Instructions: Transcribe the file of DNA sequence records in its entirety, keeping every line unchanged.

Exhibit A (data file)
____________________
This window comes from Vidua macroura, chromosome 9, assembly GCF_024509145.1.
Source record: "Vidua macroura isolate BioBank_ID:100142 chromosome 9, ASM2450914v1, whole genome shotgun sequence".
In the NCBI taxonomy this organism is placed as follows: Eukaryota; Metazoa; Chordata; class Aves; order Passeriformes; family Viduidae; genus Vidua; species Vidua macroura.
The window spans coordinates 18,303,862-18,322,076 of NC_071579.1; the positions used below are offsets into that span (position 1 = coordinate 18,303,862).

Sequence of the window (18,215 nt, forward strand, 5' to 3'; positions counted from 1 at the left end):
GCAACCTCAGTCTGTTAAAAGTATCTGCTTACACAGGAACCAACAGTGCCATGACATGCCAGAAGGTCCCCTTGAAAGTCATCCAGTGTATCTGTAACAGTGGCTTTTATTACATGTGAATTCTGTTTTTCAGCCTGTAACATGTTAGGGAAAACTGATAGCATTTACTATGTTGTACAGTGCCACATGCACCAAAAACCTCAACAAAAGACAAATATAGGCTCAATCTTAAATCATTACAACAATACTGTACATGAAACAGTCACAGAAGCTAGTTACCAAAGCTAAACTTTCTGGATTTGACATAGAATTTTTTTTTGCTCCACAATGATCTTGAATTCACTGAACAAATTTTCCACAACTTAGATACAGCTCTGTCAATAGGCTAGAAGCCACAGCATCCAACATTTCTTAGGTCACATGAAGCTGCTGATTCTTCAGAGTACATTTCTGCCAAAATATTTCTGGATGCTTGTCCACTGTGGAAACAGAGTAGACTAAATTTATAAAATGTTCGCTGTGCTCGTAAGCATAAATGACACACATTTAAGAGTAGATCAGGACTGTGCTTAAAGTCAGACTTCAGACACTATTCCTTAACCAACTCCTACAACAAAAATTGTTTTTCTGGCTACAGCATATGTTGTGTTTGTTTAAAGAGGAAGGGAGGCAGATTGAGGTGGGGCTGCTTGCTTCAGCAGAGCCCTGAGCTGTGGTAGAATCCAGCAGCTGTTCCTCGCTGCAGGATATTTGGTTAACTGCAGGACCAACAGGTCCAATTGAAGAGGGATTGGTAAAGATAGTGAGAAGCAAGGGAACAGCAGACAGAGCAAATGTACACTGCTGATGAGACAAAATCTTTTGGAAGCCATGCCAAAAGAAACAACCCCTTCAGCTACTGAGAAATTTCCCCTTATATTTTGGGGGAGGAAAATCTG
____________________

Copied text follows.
This window comes from Vidua macroura, chromosome 9, assembly GCF_024509145.1.
Source record: "Vidua macroura isolate BioBank_ID:100142 chromosome 9, ASM2450914v1, whole genome shotgun sequence".
In the NCBI taxonomy this organism is placed as follows: Eukaryota; Metazoa; Chordata; class Aves; order Passeriformes; family Viduidae; genus Vidua; species Vidua macroura.
The window spans coordinates 18,303,862-18,322,076 of NC_071579.1; the positions used below are offsets into that span (position 1 = coordinate 18,303,862).

Sequence of the window (18,215 nt, forward strand, 5' to 3'; positions counted from 1 at the left end):
GCAACCTCAGTCTGTTAAAAGTATCTGCTTACACAGGAACCAACAGTGCCATGACATGCCAGAAGGTCCCCTTGAAAGTCATCCAGTGTATCTGTAACAGTGGCTTTTATTACATGTGAATTCTGTTTTTCAGCCTGTAACATGTTAGGGAAAACTGATAGCATTTACTATGTTGTACAGTGCCACATGCACCAAAAACCTCAACAAAAGACAAATATAGGCTCAATCTTAAATCATTACAACAATACTGTACATGAAACAGTCACAGAAGCTAGTTACCAAAGCTAAACTTTCTGGATTTGACATAGAATTTTTTTTTGCTCCACAATGATCTTGAATTCACTGAACAAATTTTCCACAACTTAGATACAGCTCTGTCAATAGGCTAGAAGCCACAGCATCCAACATTTCTTAGGTCACATGAAGCTGCTGATTCTTCAGAGTACATTTCTGCCAAAATATTTCTGGATGCTTGTCCACTGTGGAAACAGAGTAGACTAAATTTATAAAATGTTCGCTGTGCTCGTAAGCATAAATGACACACATTTAAGAGTAGATCAGGACTGTGCTTAAAGTCAGACTTCAGACACTATTCCTTAACCAACTCCTACAACAAAAATTGTTTTTCTGGCTACAGCATATGTTGTGTTTGTTTAAAGAGGAAGGGAGGCAGATTGAGGTGGGGCTGCTTGCTTCAGCAGAGCCCTGAGCTGTGGTAGAATCCAGCAGCTGTTCCTCGCTGCAGGATATTTGGTTAACTGCAGGACCAACAGGTCCAATTGAAGAGGGATTGGTAAAGATAGTGAGAAGCAAGGGAACAGCAGACAGAGCAAATGTACACTGCTGATGAGACAAAATCTTTTGGAAGCCATGCCAAAAGAAACAACCCCTTCAGCTACTGAGAAATTTCCCCTTATATTTTGGGGGAGGAAAATCTG